Memories of a life once lived

I wrote this post on 17 Nov 2010. It is deeply personal and involves two periods in my life: one that was difficult and one full of hope. A lot has changed since then: Drake has died of his disease; I am back in the UK; My life has moved on in radical ways;  My children are almost grown. But there is a lot in it I think worth remembering.

I haven’t written in a while–I know this is fairly self-evident and stating the obvious is not always the best approach in writing–but, I have not written because I am in the midst of everyday life in the UK and I am once again doing all the things I already wrote about as I anticipate moving more definitely to Hong Kong. I have been in the UK now since September working at the University for one last semester before I go on leave of absence. I briefly visited Hong Kong in October for Simon’s birthday, but that was literally a flying visit sandwiched between a visit to my best friend from forever (Merry) in the Netherlands, where she has been for the last year, and a trip to Brussels to do some work for the European Commission–grant reviewing, nothing glamourous. Mostly though I have been in Sheffield and I have been doing what I do in Sheffield, which is largely teach or mark papers. More recently though I have been planning for the end of the term and all the things I must organise in order to more fully close down life in the UK–sell the car, rent the flat, arrive at a more permanent solution for the storage, which also involves relocating my personal stuff from the flat and my office to either the storage or working out how to ship my things cheaply across the globe. Besides all this worry, I have also broken a tooth–but I will solve that problem when I get to the other side. I’ve also been worried about what the kids have been up to, or not up to. But I have written about all this kind of thing before and it gets boring upon repetition.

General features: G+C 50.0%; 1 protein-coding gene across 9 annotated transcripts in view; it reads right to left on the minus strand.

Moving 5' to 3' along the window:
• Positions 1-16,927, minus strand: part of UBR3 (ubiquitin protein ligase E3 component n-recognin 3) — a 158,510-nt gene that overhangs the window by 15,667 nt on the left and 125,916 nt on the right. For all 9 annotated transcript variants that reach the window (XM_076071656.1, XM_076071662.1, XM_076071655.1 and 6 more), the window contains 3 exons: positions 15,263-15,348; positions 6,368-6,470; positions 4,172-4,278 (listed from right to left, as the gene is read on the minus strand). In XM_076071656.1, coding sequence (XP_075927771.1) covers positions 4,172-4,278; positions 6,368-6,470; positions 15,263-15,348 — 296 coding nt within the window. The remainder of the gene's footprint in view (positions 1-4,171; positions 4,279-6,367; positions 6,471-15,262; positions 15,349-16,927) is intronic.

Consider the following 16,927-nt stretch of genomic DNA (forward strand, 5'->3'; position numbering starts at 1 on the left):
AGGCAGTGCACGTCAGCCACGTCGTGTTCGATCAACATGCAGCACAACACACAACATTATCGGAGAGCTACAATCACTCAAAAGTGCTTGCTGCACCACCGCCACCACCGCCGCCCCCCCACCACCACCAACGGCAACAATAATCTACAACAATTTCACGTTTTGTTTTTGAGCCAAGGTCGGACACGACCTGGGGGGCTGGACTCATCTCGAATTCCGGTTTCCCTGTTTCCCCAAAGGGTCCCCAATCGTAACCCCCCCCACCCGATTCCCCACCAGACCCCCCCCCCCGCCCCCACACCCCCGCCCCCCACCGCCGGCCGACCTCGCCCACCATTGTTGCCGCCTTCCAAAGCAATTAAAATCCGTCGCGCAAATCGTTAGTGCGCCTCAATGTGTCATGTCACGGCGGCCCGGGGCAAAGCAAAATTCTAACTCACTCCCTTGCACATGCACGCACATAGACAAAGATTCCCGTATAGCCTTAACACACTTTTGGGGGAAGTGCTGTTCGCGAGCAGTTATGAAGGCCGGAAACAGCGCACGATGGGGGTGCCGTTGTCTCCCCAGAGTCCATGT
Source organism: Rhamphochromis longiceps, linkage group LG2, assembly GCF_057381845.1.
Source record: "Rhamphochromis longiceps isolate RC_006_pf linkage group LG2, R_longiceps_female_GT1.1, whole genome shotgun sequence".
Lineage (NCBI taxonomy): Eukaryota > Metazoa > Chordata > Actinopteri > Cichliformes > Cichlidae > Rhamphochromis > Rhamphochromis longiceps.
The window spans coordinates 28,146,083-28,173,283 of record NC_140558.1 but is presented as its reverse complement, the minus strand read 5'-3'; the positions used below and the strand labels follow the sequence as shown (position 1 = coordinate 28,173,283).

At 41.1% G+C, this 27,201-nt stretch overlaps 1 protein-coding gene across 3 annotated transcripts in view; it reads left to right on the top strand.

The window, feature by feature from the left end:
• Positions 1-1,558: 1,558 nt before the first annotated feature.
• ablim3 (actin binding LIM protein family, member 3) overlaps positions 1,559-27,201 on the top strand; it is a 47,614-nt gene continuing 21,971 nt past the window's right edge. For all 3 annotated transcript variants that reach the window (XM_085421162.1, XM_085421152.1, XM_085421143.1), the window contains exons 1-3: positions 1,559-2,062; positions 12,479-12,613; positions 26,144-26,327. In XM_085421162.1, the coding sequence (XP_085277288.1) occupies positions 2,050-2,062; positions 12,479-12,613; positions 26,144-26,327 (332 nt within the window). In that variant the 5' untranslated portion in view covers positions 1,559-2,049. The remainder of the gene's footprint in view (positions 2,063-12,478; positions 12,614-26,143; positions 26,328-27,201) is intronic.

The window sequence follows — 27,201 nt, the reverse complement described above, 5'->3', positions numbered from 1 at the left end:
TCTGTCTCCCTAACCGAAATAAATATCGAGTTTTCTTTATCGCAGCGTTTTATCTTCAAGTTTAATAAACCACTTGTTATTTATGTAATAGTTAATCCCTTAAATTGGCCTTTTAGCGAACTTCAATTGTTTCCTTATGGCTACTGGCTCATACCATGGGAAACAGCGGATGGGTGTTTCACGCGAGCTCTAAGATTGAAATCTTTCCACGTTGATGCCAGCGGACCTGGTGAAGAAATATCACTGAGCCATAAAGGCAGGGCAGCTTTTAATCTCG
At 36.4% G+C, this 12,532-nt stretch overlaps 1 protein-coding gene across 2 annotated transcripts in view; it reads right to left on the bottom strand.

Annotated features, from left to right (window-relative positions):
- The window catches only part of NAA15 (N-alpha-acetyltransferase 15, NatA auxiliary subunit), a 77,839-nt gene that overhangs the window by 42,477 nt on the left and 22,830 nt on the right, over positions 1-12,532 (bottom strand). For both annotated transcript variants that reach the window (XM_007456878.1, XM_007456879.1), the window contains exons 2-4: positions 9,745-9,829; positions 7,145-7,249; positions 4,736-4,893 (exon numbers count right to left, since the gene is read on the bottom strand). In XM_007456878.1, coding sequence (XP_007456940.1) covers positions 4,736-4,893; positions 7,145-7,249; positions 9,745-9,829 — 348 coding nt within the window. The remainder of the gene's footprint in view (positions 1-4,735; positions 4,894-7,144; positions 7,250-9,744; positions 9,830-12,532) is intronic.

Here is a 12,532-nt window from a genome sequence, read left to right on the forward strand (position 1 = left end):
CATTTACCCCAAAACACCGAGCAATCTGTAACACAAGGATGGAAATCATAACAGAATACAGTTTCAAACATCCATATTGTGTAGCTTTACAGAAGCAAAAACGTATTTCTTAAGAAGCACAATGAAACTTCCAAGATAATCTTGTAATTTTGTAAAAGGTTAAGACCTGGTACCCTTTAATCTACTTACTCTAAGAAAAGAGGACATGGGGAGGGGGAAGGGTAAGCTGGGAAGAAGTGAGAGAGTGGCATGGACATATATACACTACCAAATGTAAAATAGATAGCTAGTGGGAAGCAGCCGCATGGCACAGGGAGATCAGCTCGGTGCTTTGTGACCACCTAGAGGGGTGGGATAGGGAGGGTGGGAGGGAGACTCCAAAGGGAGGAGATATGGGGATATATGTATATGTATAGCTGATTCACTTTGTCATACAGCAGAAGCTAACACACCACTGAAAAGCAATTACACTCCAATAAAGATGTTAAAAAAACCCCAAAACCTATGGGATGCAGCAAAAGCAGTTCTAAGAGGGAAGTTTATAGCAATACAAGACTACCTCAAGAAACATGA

What has inspired me to write is an e-mail that my mum forwarded to me from my step-sister Jennie. Jennie’s father, my step-father, Drake is married to my mother. They got married when I was in my mid 20’s. Jennie was just a little girl then (about 4). She lived with her mother and I, most of the time, lived with myself, or Adrian, while she was growing up. I was an adult and she was a child and I don’t really know her all that well, but we have a family connection through Drake. Sadly, Drake no longer realises this as he has Alzheimer’s disease. Ironically, it is our memories of him that unite us and link us together even when those memories are not shared memories. They locate us in relation to him. It is an important and powerful force. It is these memories that was the subject of Jennie’s email.

One of the ways that we demonstrate our connections to others is through gifts. Anthropologists have long argued the importance of gifts in cementing and thickening social bonds. They help to ground memories and act as surrogates for us in our absence (which is partially why it is difficult to rid ourselves of gifts that people give us). One can tell when the effort has been made to give something someone wants and that will be emotionally useful to them (and money can fit this bill as a suitable gift as the event around spending it on something one wants can hold great pleasure, which may in turn also materialise itself into some object that triggers memory). One of the problems with being related to someone with Alzheimer’s is that gift giving is difficult, because people with Alzheimer’s are not able to recognise the objective usefulness of objects, nor are they able to form memories around the object and link those memories to past memories of the giver. If you know that the person receiving your gift is not also receiving that bit of you it seems a wasted act. Gifts need memory. But if you give nothing, then the bond seems weakened and by association, the connections we have with others though that person also seem to weaken. They move farther away from us in existential time and space.

The solution is not to give nothing, but to find something that may spark meaning for the Alzheimer’s patient, but if not that, then help to make more solid the memories that help link that person to others in the network and in a Heideggarian way make him present in the world. This is what Jennie’s wants. For Christmas she plans to give her dad a book of photographs–not a lot of words as words are difficult for Drake–but photographs that illustrate his connections to other people throughout his life. She wants something that he and others can look at and remember–even for a moment–even if for Drake it becomes a new, fleeting memory. A book that documents his time and extends the dimensions of his being in the world. It is a lovely gift to give as it also affords Drake an opportunity today to be a node around which connections are reformed through the making of this book. In a sense it enables our own being in the world as well.